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An interview with Michelle Malkin

By W. James Antle III
web posted January 13, 2003

Michelle Malkin has emerged as one of the leading figures in a new generation of conservative writers and pundits. Over the past several years, she has become an indispensable source of commentary on topics ranging from government waste to environmental extremism. Creators Syndicate syndicates her column to about 100 newspapers nationwide, including the New York Post, Boston Herald, Washington Times and Miami Herald. It also appears on such leading conservative websites as Townhall.com and Jewish World Review.

Michelle MalkinMore recently, Malkin, the daughter of Filipino immigrants, has focused on flawed immigration policies that allow lawbreakers to gain entry to the United States ahead of law-abiding people seeking to live the American Dream. In her New York Times best-selling book Invasion: How America Still Welcomes Terrorists, Criminals and Other Foreign Menaces to Our Shores, she argues that this is not simply unfair – in the post-9/11 world it is dangerous and monumentally stupid. Border security is a cutting edge issue in an age of internal terrorism.

Through e-mail correspondence, I recently had the opportunity to ask Malkin some questions about her work and public policy views. She was kind enough to share her answers with the readers of ESR.

Q: National Review's John Derbyshire joked that while you deserve a Congressional Medal of Honor for writing Invasion, you will be lucky if the politically correct don't try to prosecute you for hate speech.  Past books critical of U.S. immigration policy have been controversial even among conservatives.  What has the reaction to Invasion been, among readers in general and the right in particular?

A: The reaction to the book from readers has been incredible. I get hundreds of fan e-mails and letters every week.  Tips about INS incompetence and corruption continue to pour in.  The reaction from conservative radio and TV hosts, like Sean Hannity, Bill O'Reilly, and Rush Limbaugh also has been wonderful.

Longtime immigration restrictionists like Derbyshire, Pat Buchanan, Congressman Tom Tancredo, Phyllis Schlafly, Peter Brimelow and Joe Guzzardi of VDARE have also been very positive. Brian Lamb of C-Span was kind enough to give me an hour on his excellent show, "Booknotes". This was the book's only major exposure in the mainstream media. 

 The reaction from most elites has been silence.  There have been no reviews in major newspapers, such as the New York Times, Washington Post, Wall Street Journal, Los Angeles Times, and USA Today. Even my former employers—the Seattle Times and L.A. Daily News—have ignored the book.  Other than Cal Thomas, none of the big-name Beltway newspaper pundits wrote about the book.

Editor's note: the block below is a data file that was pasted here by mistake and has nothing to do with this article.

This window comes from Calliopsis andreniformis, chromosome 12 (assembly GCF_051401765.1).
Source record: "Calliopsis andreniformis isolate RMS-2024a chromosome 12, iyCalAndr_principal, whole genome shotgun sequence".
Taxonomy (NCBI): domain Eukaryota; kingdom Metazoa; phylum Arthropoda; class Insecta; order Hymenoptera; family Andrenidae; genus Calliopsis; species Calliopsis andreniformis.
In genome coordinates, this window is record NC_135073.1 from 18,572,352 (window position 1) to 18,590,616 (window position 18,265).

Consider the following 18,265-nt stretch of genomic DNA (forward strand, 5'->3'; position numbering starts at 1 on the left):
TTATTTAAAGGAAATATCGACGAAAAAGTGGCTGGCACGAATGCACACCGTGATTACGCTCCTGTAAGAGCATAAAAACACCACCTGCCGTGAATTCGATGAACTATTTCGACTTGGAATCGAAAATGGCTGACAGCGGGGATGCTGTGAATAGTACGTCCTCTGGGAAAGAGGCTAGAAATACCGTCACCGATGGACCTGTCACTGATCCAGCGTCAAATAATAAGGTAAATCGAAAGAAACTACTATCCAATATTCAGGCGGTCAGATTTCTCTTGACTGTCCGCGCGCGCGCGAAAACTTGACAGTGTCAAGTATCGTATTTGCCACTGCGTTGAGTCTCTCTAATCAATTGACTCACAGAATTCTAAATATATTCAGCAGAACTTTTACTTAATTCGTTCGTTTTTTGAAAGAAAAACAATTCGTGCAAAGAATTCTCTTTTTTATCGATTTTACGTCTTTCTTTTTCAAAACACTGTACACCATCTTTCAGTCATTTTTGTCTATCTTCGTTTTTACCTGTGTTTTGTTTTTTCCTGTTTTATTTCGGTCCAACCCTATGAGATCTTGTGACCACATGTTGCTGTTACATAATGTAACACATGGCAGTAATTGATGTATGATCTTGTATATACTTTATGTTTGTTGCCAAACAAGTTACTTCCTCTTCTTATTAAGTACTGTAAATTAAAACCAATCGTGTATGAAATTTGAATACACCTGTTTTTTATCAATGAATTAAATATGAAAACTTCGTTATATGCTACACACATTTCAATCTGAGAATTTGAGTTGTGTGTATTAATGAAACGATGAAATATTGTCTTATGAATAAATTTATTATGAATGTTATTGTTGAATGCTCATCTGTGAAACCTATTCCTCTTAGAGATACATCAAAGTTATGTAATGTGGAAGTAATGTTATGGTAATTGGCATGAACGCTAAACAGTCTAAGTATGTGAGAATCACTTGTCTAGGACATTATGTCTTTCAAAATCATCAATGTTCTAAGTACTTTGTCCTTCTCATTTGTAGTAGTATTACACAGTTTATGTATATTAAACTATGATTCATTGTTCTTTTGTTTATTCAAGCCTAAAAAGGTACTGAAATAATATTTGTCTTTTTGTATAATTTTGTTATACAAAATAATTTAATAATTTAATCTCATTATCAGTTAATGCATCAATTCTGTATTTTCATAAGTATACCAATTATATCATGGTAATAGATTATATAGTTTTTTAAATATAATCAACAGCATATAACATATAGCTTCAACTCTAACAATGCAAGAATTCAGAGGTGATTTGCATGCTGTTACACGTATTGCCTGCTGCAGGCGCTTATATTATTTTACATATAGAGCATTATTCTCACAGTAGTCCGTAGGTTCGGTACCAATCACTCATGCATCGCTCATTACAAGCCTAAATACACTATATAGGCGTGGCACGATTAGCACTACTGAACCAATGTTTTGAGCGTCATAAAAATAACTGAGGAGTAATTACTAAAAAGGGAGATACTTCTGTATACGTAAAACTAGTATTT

Invasion was one of the most successful conservative books of 2002.  So what accounts for the near-blackout among Beltway elites and in the mainstream media?
Conservative advocates of illegal alien-friendly policies, like Paul Gigot of the Wall Street Journal and Tamar Jacoby of the Manhattan Institute, presumably are aware of the book but may not want to call attention to it, because they know that doing so will generate buzz and boost sales. In addition, I believe that many of my opponents are uncomfortable addressing national security-based arguments against illegal immigration, and would prefer to trot out well-worn pre-9/11 arguments about the economic and social implications of illegal immigration.

 Left-leaning advocates of illegal alien-friendly policies seem not to be aware of the book. In October or late September, Angela Kelley of the National Immigration Forum told a Washington DC radio host she had not heard of Invasion. By that time, the book had already made the New York Times extended bestseller list. I guess it wasn't on her radar screen because it has not been reviewed in any of the big papers; some liberals apparently do not listen to conservative talk radio or watch Fox News or read books published by conservative publishing houses like Regnery.
In most cases, I attribute the silence not to willful neglect or ignorance but to lack of interest. Most editors and pundits, including conservative opinion leaders, simply do not care about illegal immigration, even after 9/11. The chasm between the public and elites on this issue is large and has been documented by survey research (see http://www.cis.org/articles/2002/back1402.html).

Q: What, if anything, did the U.S. do right on border security and immigration last year?  What areas have shown no improvement?

A: There were a few baby steps in the right direction. Information-sharing between the Immigration and Naturalization Service and State Department improved after the attacks. Operation Tarmac weeded hundreds of illegal aliens out of high-security clearance jobs at airports nationwide. The Visa Express program was eliminated. New, but temporary, scrutiny for young, male visa applicants from Middle Eastern countries was introduced. Congress sprinkled a few hundred more border-patrol agents on the frontlines. Immigration officers also received a few more boats, cameras, night goggles, and pepperball guns. The Social Security Administration began cracking down on illegal alien workers with bogus identification.